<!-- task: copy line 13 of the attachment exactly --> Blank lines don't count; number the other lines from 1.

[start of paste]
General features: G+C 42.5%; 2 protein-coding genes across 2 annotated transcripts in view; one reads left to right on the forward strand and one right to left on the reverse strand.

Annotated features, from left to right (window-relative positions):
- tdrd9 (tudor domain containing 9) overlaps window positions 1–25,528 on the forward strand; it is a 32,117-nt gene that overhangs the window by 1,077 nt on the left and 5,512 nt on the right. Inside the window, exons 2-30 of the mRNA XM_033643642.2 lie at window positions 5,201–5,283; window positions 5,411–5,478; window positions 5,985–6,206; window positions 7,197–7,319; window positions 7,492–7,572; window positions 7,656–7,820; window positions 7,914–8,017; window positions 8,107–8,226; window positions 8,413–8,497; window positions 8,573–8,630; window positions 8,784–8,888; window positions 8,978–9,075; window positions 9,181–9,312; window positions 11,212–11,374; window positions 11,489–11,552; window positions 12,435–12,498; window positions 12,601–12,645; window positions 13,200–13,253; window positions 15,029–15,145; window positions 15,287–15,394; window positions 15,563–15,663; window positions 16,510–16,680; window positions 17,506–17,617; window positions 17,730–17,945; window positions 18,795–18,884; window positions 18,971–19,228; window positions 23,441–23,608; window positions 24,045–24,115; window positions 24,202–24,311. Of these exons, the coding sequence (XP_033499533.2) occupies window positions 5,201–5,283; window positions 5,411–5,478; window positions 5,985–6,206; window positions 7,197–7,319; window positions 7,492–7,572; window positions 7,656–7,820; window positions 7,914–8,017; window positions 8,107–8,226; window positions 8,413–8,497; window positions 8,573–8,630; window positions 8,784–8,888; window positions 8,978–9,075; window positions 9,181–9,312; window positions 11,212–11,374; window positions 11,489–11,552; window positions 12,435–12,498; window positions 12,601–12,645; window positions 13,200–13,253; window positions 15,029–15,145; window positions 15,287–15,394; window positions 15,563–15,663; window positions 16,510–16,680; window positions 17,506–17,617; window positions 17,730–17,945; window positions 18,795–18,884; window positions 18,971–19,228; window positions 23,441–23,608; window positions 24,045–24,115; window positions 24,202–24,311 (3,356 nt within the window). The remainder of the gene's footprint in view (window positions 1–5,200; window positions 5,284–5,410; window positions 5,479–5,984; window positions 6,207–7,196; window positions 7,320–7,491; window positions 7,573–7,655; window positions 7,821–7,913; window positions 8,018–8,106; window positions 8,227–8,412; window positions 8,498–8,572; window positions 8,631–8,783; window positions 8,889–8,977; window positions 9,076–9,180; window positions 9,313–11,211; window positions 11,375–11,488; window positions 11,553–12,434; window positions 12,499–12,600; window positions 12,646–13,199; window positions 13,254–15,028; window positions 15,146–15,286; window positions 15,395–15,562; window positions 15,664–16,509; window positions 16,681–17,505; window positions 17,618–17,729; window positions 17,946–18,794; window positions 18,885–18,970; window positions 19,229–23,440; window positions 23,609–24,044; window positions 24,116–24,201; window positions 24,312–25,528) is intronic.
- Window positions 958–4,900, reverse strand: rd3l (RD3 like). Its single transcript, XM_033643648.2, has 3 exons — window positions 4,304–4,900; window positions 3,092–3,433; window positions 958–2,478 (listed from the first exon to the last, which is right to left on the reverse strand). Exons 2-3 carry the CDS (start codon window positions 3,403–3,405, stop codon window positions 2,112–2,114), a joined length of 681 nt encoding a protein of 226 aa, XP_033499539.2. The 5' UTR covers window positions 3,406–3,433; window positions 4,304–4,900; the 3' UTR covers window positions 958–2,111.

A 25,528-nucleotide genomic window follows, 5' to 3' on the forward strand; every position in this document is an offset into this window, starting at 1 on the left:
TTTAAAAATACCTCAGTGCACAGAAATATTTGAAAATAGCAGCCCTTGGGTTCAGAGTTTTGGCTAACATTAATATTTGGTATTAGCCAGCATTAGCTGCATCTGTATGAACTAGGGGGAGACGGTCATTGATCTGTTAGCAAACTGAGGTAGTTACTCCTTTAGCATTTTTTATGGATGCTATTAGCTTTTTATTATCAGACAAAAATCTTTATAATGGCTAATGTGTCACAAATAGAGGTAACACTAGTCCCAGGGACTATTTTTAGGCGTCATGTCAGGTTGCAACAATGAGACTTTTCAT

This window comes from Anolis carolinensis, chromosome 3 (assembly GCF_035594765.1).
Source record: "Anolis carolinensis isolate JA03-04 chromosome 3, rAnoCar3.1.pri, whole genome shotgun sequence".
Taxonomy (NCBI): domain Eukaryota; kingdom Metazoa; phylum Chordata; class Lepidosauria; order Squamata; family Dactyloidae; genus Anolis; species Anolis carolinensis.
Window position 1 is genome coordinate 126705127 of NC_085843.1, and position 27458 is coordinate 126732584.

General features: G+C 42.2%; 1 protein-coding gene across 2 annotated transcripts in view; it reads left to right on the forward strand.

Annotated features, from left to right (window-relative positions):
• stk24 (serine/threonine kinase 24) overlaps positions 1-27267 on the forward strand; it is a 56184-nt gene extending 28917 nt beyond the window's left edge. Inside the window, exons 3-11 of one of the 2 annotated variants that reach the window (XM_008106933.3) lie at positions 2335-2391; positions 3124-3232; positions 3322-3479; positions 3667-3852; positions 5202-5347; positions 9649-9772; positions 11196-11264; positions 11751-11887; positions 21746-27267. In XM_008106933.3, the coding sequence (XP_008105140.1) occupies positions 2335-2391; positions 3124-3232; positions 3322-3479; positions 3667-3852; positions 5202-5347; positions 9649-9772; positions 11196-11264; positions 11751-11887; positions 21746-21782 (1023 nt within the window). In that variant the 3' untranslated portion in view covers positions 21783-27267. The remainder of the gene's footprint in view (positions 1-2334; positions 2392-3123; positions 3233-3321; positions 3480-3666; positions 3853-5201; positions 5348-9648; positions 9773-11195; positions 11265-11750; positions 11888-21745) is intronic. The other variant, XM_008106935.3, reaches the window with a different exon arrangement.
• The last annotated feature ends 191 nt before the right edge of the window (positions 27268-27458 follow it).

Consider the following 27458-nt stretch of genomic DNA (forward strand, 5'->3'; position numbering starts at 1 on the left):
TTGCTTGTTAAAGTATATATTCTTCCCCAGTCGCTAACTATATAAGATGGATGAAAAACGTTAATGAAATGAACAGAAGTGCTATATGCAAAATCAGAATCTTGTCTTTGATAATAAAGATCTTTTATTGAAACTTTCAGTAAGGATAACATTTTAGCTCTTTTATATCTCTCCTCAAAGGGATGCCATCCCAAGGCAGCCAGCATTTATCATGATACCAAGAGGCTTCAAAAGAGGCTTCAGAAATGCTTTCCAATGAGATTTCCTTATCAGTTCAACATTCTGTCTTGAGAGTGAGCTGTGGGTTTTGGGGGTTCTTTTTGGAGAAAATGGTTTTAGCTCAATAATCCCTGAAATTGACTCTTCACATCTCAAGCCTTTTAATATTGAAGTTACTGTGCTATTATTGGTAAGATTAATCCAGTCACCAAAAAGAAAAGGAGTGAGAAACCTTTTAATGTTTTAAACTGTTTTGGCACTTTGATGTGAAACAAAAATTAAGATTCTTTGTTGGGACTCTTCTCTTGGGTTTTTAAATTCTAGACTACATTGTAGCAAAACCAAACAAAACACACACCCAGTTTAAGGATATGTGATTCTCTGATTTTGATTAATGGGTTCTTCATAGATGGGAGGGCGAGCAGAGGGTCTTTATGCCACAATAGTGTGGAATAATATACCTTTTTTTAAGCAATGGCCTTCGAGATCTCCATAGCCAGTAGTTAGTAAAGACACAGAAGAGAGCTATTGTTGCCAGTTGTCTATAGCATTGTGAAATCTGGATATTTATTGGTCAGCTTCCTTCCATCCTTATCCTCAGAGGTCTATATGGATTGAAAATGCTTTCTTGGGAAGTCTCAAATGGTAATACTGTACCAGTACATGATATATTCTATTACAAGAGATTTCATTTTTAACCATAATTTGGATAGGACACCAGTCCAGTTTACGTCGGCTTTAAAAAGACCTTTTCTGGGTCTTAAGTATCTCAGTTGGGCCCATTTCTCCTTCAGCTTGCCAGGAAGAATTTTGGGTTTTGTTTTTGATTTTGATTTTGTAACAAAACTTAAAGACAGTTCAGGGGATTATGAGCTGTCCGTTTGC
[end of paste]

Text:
• stk24 (serine/threonine kinase 24) overlaps positions 1-27267 on the forward strand; it is a 56184-nt gene extending 28917 nt beyond the window's left edge. Inside the window, exons 3-11 of one of the 2 annotated variants that reach the window (XM_008106933.3) lie at positions 2335-2391; positions 3124-3232; positions 3322-3479; positions 3667-3852; positions 5202-5347; positions 9649-9772; positions 11196-11264; positions 11751-11887; positions 21746-27267. In XM_008106933.3, the coding sequence (XP_008105140.1) occupies positions 2335-2391; positions 3124-3232; positions 3322-3479; positions 3667-3852; positions 5202-5347; positions 9649-9772; positions 11196-11264; positions 11751-11887; positions 21746-21782 (1023 nt within the window). In that variant the 3' untranslated portion in view covers positions 21783-27267. The remainder of the gene's footprint in view (positions 1-2334; positions 2392-3123; positions 3233-3321; positions 3480-3666; positions 3853-5201; positions 5348-9648; positions 9773-11195; positions 11265-11750; positions 11888-21745) is intronic. The other variant, XM_008106935.3, reaches the window with a different exon arrangement.